Study reveals how sleep boosts learning

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Two distinct sleep stages appear to play vital, complementary roles in learning: one stage enhances overall performance, while the other stabilizes what we learned the previous day.

Scientists have long known that a good night’s sleep works wonders for our ability to learn new skills.

What has been less clear is the role of different sleep stages. In particular, there has been controversy over the relative contributions of rapid eye movement (REM) sleep, which is when most dreaming occurs, and non-REM sleep, which is mostly dreamless.

Their experiment — which focuses on visual learning — suggests that rather than one stage being more important than the other for learning new skills, both play essential and complementary neurochemical processing roles.

They found that while non-REM sleep enhances our performance of newly acquired skills by restoring flexibility, REM sleep stabilizes those improvements, and prevents them from being overwritten by subsequent learning.
“I hope this helps people realize that both non-REM sleep and REM sleep are important for learning,” says corresponding author Yuka Sasaki, a professor of Cognitive, Linguistic, and Psychological Sciences at Brown.

Most REM sleep occurs in the final hours of sleep, so the finding reinforces the importance of not cutting short these later stages.
“When people sleep at night, there are many sleep cycles. REM sleep appears at least three, four, five times, and especially in the later part of the night. We want to have lots of REM sleep to help us remember more robustly, so we shouldn’t shorten our sleep.”

Psychologists have previously identified two distinct benefits of sleep for learning.

The first benefit, which they call “offline performance gains,” means the learning acquired before sleep is enhanced after sleep, without any additional training.

The second benefit, called “resilience to interference,” protects the skills learned before sleep from being disrupted or overwritten by subsequent learning after awaking.

To reap both benefits, there is a trade-off between flexibility and stability.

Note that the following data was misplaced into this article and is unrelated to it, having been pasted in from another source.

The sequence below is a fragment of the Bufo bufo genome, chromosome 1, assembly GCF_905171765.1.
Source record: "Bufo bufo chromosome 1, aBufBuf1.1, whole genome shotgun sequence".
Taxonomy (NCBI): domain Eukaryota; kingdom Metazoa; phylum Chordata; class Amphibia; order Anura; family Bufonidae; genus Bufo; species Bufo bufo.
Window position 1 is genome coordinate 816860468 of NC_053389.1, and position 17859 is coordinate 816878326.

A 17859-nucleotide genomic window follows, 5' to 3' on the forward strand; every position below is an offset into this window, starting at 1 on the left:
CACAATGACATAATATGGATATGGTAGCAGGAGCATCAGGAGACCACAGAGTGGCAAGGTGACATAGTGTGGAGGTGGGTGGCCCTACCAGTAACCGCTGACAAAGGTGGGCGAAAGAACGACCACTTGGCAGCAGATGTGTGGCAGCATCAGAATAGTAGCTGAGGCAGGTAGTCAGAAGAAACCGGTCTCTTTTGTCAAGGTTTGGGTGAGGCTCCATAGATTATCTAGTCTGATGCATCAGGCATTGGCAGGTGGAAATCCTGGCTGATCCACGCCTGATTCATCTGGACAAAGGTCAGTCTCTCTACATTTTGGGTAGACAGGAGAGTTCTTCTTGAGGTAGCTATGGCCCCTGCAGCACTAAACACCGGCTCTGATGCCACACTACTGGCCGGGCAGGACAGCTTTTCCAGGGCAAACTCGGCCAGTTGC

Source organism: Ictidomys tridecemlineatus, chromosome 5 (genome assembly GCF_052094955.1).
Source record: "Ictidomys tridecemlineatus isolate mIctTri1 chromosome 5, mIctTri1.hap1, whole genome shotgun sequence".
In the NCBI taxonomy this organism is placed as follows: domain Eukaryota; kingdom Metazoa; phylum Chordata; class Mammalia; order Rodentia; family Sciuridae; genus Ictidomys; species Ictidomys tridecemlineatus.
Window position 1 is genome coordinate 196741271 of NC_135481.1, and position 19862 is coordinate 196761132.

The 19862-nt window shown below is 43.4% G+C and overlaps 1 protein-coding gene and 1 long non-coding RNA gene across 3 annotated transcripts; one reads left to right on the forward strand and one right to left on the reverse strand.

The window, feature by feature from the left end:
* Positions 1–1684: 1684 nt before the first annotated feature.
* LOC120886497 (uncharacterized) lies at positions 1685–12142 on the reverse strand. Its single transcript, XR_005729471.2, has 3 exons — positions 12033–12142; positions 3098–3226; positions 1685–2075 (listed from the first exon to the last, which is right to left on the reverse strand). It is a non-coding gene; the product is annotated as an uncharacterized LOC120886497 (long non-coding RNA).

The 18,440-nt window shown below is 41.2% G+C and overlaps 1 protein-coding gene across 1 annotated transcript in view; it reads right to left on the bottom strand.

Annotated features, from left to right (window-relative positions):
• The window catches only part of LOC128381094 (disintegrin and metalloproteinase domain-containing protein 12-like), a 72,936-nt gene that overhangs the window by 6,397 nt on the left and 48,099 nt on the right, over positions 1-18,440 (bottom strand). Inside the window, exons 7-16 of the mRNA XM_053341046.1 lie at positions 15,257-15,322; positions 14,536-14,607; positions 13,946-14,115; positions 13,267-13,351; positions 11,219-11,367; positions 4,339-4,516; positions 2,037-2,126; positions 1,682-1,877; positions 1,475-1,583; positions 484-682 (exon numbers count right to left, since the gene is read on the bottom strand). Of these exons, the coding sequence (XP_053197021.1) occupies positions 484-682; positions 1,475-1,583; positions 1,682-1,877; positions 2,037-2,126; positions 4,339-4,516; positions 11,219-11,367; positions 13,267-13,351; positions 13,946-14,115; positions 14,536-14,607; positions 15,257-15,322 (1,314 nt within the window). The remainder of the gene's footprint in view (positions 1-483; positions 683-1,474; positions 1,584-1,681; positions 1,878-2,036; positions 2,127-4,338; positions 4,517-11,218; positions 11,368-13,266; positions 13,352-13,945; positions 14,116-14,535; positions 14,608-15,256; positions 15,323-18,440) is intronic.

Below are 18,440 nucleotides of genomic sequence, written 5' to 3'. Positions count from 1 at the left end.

Learning during the day involves forming new synapses, which are the electrical connections between nerve cells, and the strengthening of existing synapses through repeated use.

While we sleep, the brain appears to streamline its operations to work more efficiently. According to a leading hypothesis, it does this by reactivating synapses that have been strengthened during the day, and then indiscriminately ‘downscales’ or weakens them all.
This restores flexibility, or plasticity, to the brain’s local connections and wider networks, to improve overall performance.
At the same time, during sleep, the brain must also stabilize key synapses to prevent what was learned the previous day from being eliminated by new learning experiences.

To investigate when each of these processes occurs during sleep, the scientists gave volunteers a standard visual learning task. This involved identifying letters and the orientation of lines that pop up on a screen in two different tasks: one before sleep and one after sleep.

The letters and lines were displayed against a fixed background of horizontal lines for one group of volunteers, and vertical lines for another group.

Participants were then allowed to sleep for 90 minutes with their heads inside an MRI scanner.

After awakening, they were given 30 minutes to fully wake up before performing the same task, but with the opposite orientation of background lines.

Previous research has shown that switching the orientation of background lines interferes with performance gains on this learning task.

A third group of volunteers was not given any learning task before or after sleep.

The researchers used electrodes glued to subjects’ eyelids and scalps to detect when they entered different sleep stages.